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  • hardie karges 12:10 pm on June 25, 2018 Permalink | Reply
    Tags: , , Kangding, Kham, Qinghai, Shangrila, , Tibet,   

    Dinner in China: Part III, Tibet on the Cheap… 

    20180618_141518Kangding is a revelation, that such an integral part of Tibet is so accessible, so unique, so easy, and all at reasonable prices! Now that the ‘official’ Tibet—aka Xizang—is so off-limits (again), available only on guided tours, for whatever reason (for their own protection, no doubt), this western part of Sichuan province and Qinghai are the next best thing, or maybe even better. The historical region known as Kham, Dalai Lamas have come from here, so it’s still the real thing…

    And admittedly I wasn’t expecting much, since Kangding is probably a majority Han Chinese town—uh, make that city—but that’s okay, too, as all the modern conveniences are here, so not exactly roughing it in the outback (though that can be done nearby). Best part: it’s only a five-hour bus ride from Chengdu, and less every day, as roads improve with blinding speed… (More …)

  • hardie karges 10:34 am on June 20, 2018 Permalink | Reply
    Tags: , , Ramadan, , Tibet,   

    Lunch in China, Continued—Part II, Xi’an at Ramadan… 

    20180610_144744.jpg“Couple in the next room, bound to win a prize, they’ve been going at it all night long”–Paul Simon

    Except that here it’s downstairs on the street right below my window, and what they’re going at is mindless and noisy chatter, Meavis and Muttonhead yakking and yukking it up until the dawn comes, about what I don’t know, holding court over a kebab stall as if this is their meaning in life, I stuffing wet tissue in my ears with limited effect, tempted to open the window and yell, but ultimately holding back, it making little difference to my quantity of sleep anyway…

    Mornings in Xi’an are a riotous confusion of boiled eggs, corn on the cob and steamed buns, with filling and without, spicy meat most typical of the infrastructure involved, but you never know for sure until you actually bite in. It’s hot here in June, so best to get an early start if you want to get serious about walking 3mi/5km to the Big Goose Pagoda or whatever it is your tourist jones are hankering for… (More …)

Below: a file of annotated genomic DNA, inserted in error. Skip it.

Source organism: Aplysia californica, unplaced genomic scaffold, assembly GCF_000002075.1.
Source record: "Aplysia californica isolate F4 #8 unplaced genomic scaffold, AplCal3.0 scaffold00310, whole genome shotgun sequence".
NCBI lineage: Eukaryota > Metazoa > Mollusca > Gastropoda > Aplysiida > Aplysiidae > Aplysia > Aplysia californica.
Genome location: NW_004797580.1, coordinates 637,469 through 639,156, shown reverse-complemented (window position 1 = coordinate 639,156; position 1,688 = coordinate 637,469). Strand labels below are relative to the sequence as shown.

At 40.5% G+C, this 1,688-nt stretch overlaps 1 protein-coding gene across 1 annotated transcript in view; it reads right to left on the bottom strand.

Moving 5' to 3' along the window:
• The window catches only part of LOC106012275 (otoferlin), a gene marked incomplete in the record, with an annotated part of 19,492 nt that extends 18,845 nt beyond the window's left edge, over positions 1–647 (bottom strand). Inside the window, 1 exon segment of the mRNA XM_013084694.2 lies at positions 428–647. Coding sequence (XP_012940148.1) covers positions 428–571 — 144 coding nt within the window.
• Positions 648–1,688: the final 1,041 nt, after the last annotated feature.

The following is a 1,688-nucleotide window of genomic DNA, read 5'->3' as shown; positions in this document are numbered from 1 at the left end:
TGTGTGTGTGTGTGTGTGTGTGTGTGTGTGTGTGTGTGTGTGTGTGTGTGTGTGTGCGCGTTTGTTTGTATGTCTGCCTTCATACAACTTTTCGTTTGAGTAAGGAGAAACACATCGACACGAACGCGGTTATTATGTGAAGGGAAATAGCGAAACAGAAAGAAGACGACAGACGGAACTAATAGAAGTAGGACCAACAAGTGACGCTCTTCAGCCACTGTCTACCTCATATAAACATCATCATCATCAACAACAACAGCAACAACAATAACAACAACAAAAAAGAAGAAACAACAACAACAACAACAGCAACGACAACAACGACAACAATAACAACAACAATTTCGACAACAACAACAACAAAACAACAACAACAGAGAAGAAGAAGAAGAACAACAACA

• hardie karges 11:14 pm on October 9, 2016 Permalink | Reply
    Tags: , , , , , , , Tibet   

    Buddhist Boot Camps: Kopan vs. Suan Mokh, part 1–Price of Rice… 

    IMG_0526“…(in) sitting meditation…we free our mind from past experiences and…any anticipation of the future. Instead we abide in the nowness of the present…”–HH the Dalai Lama

    Sounds a whole lot like Eckhart Tolle, doesn’t it? But no, this is from His Holiness the DL’s book ‘The Four Noble Truths’, compiled from talks he gave in 1996, some years before the publishing of ET’s break-thru book-thru drive-thru one-stop soul shop, in which a lump of basic Buddhism is twirled up into fluffy cotton-candy comfort-food for the disenchanted…

    …just lose all that pesky suffering, add some New Age flavorings, and let’s call it ‘The Power of Now’ instead of ‘Enlightenment for Dummies’. There you go, perfect, ready to market, and the rest is history—good work. But I’m not here to talk about ET, just HHDL, who largely inspired me, along with certain Beat Poets at Naropa last century hooting and howling next door, to further investigate Tibetan Buddhism, to supplement my current efforts in the forest temples of Thailand. Here’s the deal: (More …)

  • hardie karges 1:50 pm on August 20, 2016 Permalink | Reply
    Tags: , , , , , Tibet   

    Life in a Buddhist Monastery in Nepal, Part 1… 

    IMG_0530The malls on the Miracle Mile in Kathmandu are lined up like forgotten cemeteries outside a former battle field, most of them empty, dead or dying, lucky to have a coffee bar to anchor the whole place, while pedestrians walk past with eyes on their digital devices oblivious. I wonder if there’s any connection? I hope so. Auto traffic backs up on the back streets like blocked intestines wherever two cars pass and veggie vendors congregate if there is any more room than that. Nepal time is fifteen minutes behind India, no further explanation necessary…